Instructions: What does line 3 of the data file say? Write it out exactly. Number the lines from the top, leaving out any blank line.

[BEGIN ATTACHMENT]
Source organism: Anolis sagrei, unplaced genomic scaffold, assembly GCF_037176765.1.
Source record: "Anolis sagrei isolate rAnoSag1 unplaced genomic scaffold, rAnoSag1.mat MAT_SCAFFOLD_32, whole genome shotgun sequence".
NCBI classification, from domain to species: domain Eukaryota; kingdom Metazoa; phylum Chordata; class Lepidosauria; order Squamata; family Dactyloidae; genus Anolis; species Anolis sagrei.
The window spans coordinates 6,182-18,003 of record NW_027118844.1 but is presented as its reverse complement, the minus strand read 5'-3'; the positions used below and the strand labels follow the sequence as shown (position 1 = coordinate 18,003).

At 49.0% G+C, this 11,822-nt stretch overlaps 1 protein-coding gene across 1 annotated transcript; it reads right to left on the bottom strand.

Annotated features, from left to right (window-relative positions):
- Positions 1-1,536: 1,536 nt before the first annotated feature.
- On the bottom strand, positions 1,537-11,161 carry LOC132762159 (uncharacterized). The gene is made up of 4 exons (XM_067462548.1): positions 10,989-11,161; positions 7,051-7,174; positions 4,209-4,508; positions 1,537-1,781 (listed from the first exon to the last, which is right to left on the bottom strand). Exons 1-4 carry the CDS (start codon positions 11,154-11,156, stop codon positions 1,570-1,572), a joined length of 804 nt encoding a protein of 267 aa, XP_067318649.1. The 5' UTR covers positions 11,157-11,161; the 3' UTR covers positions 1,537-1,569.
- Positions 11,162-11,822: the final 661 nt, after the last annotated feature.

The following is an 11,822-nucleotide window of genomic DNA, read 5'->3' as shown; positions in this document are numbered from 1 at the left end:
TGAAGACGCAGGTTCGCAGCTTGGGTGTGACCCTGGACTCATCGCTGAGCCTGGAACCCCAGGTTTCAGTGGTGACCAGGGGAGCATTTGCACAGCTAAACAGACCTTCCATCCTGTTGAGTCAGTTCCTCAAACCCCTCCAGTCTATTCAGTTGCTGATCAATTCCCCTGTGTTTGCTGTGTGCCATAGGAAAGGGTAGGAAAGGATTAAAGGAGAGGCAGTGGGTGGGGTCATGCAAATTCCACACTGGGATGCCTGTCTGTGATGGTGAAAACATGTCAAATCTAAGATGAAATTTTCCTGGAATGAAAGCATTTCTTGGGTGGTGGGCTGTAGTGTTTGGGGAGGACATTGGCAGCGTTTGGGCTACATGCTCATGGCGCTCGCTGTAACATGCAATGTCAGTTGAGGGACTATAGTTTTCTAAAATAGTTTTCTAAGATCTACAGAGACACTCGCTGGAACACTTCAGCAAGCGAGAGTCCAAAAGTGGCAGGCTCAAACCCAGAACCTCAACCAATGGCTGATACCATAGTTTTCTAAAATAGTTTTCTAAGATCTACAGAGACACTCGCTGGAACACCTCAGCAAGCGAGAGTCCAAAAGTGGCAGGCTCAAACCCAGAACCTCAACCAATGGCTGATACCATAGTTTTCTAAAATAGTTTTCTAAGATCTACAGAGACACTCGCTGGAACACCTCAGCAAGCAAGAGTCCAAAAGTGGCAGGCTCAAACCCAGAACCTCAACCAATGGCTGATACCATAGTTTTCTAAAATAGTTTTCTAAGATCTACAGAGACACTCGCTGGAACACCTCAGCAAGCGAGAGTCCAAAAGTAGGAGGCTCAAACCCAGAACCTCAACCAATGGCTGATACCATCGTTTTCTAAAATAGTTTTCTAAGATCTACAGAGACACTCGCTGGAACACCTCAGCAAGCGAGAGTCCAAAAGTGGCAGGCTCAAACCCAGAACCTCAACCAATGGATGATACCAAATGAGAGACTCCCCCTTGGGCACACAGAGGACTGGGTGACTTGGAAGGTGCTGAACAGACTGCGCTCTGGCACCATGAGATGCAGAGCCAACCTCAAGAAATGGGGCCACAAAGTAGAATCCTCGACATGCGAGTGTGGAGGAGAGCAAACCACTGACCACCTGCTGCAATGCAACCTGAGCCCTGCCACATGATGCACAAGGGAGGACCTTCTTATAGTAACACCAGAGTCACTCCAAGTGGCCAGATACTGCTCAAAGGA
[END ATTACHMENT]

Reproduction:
NCBI classification, from domain to species: domain Eukaryota; kingdom Metazoa; phylum Chordata; class Lepidosauria; order Squamata; family Dactyloidae; genus Anolis; species Anolis sagrei.